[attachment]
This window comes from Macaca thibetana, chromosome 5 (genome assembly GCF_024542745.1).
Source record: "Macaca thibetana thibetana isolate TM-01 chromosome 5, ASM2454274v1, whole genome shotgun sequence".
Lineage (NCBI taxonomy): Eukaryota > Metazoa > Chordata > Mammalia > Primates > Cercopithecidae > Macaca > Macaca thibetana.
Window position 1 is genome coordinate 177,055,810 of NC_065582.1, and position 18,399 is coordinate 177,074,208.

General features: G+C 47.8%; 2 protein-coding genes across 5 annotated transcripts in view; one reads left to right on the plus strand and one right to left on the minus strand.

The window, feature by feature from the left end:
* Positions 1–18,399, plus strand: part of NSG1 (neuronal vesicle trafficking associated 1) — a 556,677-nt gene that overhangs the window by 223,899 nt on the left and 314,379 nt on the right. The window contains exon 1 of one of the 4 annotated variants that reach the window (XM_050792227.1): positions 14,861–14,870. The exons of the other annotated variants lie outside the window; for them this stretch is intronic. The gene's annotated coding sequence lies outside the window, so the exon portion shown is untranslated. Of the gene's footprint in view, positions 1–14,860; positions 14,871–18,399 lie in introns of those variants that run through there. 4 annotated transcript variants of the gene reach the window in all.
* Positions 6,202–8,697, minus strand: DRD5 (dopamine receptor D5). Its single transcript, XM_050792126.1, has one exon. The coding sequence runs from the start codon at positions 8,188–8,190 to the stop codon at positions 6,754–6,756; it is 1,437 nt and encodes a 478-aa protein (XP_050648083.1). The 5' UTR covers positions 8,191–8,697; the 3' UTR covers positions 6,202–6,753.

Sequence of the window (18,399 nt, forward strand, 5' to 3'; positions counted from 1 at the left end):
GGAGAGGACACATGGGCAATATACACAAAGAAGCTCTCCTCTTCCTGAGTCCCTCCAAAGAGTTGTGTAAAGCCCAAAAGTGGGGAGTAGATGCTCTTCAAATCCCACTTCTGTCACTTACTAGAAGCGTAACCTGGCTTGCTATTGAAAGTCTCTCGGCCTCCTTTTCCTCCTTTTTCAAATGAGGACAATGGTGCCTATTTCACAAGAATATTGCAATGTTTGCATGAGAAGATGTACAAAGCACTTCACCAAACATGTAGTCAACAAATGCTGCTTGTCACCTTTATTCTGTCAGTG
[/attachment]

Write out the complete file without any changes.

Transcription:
This window comes from Macaca thibetana, chromosome 5 (genome assembly GCF_024542745.1).
Source record: "Macaca thibetana thibetana isolate TM-01 chromosome 5, ASM2454274v1, whole genome shotgun sequence".
Lineage (NCBI taxonomy): Eukaryota > Metazoa > Chordata > Mammalia > Primates > Cercopithecidae > Macaca > Macaca thibetana.
Window position 1 is genome coordinate 177,055,810 of NC_065582.1, and position 18,399 is coordinate 177,074,208.

General features: G+C 47.8%; 2 protein-coding genes across 5 annotated transcripts in view; one reads left to right on the plus strand and one right to left on the minus strand.

The window, feature by feature from the left end:
* Positions 1–18,399, plus strand: part of NSG1 (neuronal vesicle trafficking associated 1) — a 556,677-nt gene that overhangs the window by 223,899 nt on the left and 314,379 nt on the right. The window contains exon 1 of one of the 4 annotated variants that reach the window (XM_050792227.1): positions 14,861–14,870. The exons of the other annotated variants lie outside the window; for them this stretch is intronic. The gene's annotated coding sequence lies outside the window, so the exon portion shown is untranslated. Of the gene's footprint in view, positions 1–14,860; positions 14,871–18,399 lie in introns of those variants that run through there. 4 annotated transcript variants of the gene reach the window in all.
* Positions 6,202–8,697, minus strand: DRD5 (dopamine receptor D5). Its single transcript, XM_050792126.1, has one exon. The coding sequence runs from the start codon at positions 8,188–8,190 to the stop codon at positions 6,754–6,756; it is 1,437 nt and encodes a 478-aa protein (XP_050648083.1). The 5' UTR covers positions 8,191–8,697; the 3' UTR covers positions 6,202–6,753.

Sequence of the window (18,399 nt, forward strand, 5' to 3'; positions counted from 1 at the left end):
GGAGAGGACACATGGGCAATATACACAAAGAAGCTCTCCTCTTCCTGAGTCCCTCCAAAGAGTTGTGTAAAGCCCAAAAGTGGGGAGTAGATGCTCTTCAAATCCCACTTCTGTCACTTACTAGAAGCGTAACCTGGCTTGCTATTGAAAGTCTCTCGGCCTCCTTTTCCTCCTTTTTCAAATGAGGACAATGGTGCCTATTTCACAAGAATATTGCAATGTTTGCATGAGAAGATGTACAAAGCACTTCACCAAACATGTAGTCAACAAATGCTGCTTGTCACCTTTATTCTGTCAGTG